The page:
Yes, I agree. And come to think of it, IMVHEFBO (in my very humble ex-farm boy opinion) some of these gourmet (gorumand?) supermarkets around here have really lousy produce for the prices. That goes for everything from the precious little sprigs of herbs in their plastic boxes, to the huge beautiful shiny fruits and freshly sprayed veggies. Everything is there except taste and texture. I won't name any names, but I am refering to more than one supermarket. So I go there for the breads and other things, never the produce.

Posted by: jml on August 12, 2004 07:05 PM

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You don't grow your own? It's easy enough if you own a balcony (and I'm sure you own more than that). You can get heirloom seeds easily enough through the net. It's not a big effort and the returns are well worth the investment.

Posted by: Knut Wicksell on August 12, 2004 07:06 PM

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How about the economics of growing your own tomatoes? Granted, they'd probably cost more than $3/pound if Brad had to pay himself whatever he makes for every hour he spends in the garden. But tomatoes are about the easiest garden vegetable there is, and you get a much wider variety of cultivars to choose from, including heirloom varieties. Maybe he even could pull the eleven year old away from the books to help out.

I just brought in a couple of tomatoes from the garden myself. I'm a little disappointed this year. I'm growing so-called "Better Bush" (no political comments). Last year, I grew Ace (a very old standard as far as I know) and had better results.

Posted by: Paul Callahan on August 12, 2004 07:11 PM

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How about the economics of growing your own tomatoes? Granted, they'd probably cost more than $3/pound if Brad had to pay himself whatever he makes for every hour he spends in the garden. But tomatoes are about the easiest garden vegetable there is, and you get a much wider variety of cultivars to choose from, including heirloom varieties. Maybe he even could pull the eleven year old away from the books to help out.

I just brought in a couple of tomatoes from the garden myself. I'm a little disappointed this year. I'm growing so-called "Better Bush" (no political comments). Last year, I grew Ace (a very old standard as far as I know) and had better results.

Posted by: Paul Callahan on August 12, 2004 07:13 PM

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Certainly we all remember our first $20-of-tomatoes day.

It's when you find yourself shelling out a benjamin in a back alley for a trunkful of toast that you know you need to seek help.

Or maybe that's just me.

Posted by: ymr049c on August 12, 2004 07:48 PM

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Brad, can you put up instructions on how to post, like Crooked Timber has? I think we all would be happier, but most of all your rather balky MT DB. TIA!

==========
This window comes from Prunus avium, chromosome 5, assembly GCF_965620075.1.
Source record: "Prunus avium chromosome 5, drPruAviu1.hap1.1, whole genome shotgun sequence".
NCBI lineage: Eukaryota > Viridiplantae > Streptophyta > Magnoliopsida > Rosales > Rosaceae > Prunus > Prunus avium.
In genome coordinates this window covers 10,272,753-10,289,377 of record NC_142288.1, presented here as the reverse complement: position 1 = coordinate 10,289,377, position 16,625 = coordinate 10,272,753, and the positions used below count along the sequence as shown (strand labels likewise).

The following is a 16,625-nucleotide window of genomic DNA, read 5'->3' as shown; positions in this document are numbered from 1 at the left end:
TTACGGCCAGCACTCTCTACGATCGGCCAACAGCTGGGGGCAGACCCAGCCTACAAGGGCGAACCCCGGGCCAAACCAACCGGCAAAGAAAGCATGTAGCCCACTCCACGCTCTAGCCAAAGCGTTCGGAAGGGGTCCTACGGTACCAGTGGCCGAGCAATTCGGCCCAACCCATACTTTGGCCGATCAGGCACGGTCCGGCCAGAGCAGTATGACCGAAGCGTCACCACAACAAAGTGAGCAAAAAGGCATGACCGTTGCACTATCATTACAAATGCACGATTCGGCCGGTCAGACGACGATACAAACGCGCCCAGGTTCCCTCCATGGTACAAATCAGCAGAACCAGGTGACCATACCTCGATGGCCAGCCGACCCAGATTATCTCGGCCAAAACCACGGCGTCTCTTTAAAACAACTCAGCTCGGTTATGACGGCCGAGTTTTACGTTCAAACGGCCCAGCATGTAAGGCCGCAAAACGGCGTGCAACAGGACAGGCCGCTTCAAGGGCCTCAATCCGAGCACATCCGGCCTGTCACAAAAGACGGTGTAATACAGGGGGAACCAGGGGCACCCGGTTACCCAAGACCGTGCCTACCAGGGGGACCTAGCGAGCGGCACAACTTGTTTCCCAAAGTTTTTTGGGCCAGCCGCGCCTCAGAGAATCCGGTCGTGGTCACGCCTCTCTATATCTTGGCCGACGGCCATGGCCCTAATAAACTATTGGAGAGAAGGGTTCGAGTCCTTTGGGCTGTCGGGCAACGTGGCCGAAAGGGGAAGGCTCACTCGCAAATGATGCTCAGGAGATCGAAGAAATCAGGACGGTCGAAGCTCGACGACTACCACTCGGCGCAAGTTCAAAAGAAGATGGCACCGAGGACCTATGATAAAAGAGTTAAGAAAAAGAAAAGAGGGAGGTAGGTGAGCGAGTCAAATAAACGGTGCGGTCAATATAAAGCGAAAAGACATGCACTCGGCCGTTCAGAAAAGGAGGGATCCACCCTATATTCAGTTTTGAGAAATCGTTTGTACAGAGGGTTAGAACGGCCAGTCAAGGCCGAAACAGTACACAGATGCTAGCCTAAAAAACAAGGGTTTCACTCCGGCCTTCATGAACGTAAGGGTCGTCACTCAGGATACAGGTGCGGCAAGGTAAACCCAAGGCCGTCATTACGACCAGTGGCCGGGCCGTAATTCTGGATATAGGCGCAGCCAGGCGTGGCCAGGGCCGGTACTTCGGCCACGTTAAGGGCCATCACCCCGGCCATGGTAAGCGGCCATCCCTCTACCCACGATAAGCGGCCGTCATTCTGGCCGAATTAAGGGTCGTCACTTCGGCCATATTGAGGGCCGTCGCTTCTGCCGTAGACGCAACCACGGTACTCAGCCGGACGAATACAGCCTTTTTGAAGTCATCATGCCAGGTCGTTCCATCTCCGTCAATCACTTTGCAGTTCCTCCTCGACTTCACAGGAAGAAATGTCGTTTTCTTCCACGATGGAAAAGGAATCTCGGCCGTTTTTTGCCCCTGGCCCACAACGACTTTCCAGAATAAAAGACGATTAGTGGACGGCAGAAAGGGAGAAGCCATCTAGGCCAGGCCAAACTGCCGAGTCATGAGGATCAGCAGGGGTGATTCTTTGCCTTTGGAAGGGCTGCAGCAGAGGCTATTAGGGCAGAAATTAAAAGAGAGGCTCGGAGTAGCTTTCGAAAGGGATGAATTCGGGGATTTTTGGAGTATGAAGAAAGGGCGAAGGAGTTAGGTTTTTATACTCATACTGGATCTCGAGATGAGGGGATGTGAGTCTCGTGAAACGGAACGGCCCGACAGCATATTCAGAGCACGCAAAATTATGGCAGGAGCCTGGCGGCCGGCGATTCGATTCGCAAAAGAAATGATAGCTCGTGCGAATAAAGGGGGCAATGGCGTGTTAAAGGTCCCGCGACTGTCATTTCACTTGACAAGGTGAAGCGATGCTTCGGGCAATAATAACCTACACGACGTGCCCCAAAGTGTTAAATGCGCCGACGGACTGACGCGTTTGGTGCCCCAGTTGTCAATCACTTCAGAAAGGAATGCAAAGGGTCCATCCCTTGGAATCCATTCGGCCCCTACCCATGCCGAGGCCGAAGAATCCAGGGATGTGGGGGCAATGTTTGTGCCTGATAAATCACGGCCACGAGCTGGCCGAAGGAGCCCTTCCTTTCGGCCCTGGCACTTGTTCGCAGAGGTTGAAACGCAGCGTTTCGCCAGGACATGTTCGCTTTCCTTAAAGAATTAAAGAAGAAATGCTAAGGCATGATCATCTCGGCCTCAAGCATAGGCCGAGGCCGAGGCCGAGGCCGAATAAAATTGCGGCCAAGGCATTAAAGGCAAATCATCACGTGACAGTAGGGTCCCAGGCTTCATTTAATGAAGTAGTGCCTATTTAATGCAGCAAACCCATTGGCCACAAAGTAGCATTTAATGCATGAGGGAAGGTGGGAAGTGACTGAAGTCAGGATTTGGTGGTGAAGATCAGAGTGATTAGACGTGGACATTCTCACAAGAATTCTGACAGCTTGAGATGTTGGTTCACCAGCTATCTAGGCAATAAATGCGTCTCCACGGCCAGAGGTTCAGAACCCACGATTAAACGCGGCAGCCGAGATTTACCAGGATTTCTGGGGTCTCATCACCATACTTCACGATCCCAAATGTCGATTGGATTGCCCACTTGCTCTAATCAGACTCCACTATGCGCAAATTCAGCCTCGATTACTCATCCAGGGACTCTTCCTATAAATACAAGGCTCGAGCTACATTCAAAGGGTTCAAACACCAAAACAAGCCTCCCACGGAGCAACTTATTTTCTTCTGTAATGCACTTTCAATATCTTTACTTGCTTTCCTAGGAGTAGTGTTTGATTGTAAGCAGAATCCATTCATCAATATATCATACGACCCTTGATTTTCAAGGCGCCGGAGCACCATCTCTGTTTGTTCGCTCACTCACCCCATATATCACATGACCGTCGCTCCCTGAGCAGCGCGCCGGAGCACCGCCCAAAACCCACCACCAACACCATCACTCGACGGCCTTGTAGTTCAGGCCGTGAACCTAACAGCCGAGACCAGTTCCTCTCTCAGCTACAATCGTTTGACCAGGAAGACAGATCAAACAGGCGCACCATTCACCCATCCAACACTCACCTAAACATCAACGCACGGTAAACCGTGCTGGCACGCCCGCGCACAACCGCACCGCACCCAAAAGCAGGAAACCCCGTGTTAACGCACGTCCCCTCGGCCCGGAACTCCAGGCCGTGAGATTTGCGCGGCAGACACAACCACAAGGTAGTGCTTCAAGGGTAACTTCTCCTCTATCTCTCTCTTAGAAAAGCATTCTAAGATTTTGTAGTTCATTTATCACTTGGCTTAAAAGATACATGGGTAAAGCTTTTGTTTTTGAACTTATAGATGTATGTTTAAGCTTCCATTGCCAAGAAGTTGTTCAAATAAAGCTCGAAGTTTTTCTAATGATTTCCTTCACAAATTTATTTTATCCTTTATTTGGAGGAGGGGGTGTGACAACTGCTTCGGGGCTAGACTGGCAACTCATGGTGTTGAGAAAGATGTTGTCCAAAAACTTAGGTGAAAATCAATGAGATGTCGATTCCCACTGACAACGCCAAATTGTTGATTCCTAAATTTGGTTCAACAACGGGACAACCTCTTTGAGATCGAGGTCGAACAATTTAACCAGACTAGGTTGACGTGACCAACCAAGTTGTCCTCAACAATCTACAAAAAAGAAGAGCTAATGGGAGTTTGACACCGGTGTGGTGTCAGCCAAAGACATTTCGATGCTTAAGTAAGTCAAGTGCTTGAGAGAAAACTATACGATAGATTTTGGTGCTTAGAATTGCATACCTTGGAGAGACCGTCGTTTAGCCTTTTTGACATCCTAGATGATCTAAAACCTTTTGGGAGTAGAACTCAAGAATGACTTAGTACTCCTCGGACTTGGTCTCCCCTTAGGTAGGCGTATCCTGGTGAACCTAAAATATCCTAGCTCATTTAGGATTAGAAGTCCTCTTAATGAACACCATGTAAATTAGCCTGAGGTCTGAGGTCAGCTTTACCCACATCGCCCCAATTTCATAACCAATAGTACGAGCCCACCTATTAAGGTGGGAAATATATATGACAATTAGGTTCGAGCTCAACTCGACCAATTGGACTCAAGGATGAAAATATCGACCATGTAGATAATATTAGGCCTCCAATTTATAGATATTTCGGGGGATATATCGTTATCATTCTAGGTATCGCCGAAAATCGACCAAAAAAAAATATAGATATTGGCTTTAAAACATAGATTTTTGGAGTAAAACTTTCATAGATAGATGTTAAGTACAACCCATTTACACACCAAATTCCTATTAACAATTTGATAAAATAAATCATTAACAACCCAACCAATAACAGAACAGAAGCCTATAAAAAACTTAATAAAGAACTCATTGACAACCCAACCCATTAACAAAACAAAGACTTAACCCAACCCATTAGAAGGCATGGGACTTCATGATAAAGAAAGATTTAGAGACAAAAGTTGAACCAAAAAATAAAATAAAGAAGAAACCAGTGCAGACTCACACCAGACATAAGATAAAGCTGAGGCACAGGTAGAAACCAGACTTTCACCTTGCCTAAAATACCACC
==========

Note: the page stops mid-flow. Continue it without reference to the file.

Posted by: Tom DC/VA on August 12, 2004 08:12 PM

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What's the Seafood Deli? I've lived in Berkeley for eight years and I'm not sure what that is?

Posted by: Robert Mahnke on August 12, 2004 08:46 PM

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did you adjust for inflation in calculating the significance of the milestone?

Posted by: christopher brandow on August 12, 2004 09:19 PM

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Berkeley Bowl, like IKEA, is best enjoyed first thing on a weekday morning. Of course, then the cash register jockey will ask a 40ish corporate lackey -looking type if he's unemployed to be shopping at this hour. I got only $5 worth of heirloom tomatoes last time and they are Good. And don't forget Cheese Board! Mmmm. And good bakeries. I just wish I was rich enough to buy a house in Berkeley...

Posted by: NotSoFast on August 12, 2004 09:22 PM

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They're good at Andronico's, but there's a better selection at the El Cerrito Farmer's Market (in the El Cerrito Farmer's Market, handy because Trader Joe's is nearby) on Tuesdays and Saturdays. Usually about $2.00/lb. And lots of varieties! So you can by a lot of tomatoes for $20.... Berkeley Farmer's Market on Saturdays is good, too.

Posted by: Steve Michel on August 12, 2004 10:22 PM

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They're good at Andronico's, but there's a better selection at the El Cerrito Farmer's Market (in the El Cerrito Farmer's Market, handy because Trader Joe's is nearby) on Tuesdays and Saturdays. Usually about $2.00/lb. And lots of varieties! So you can by a lot of tomatoes for $20.... Berkeley Farmer's Market on Saturdays is good, too.

Posted by: Steve Michel on August 12, 2004 10:24 PM

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They're good at Andronico's, but there's a better selection at the El Cerrito Farmer's Market (in the El Cerrito Farmer's Market, handy because Trader Joe's is nearby) on Tuesdays and Saturdays. Usually about $2.00/lb. And lots of varieties! So you can by a lot of tomatoes for $20.... Berkeley Farmer's Market on Saturdays is good, too.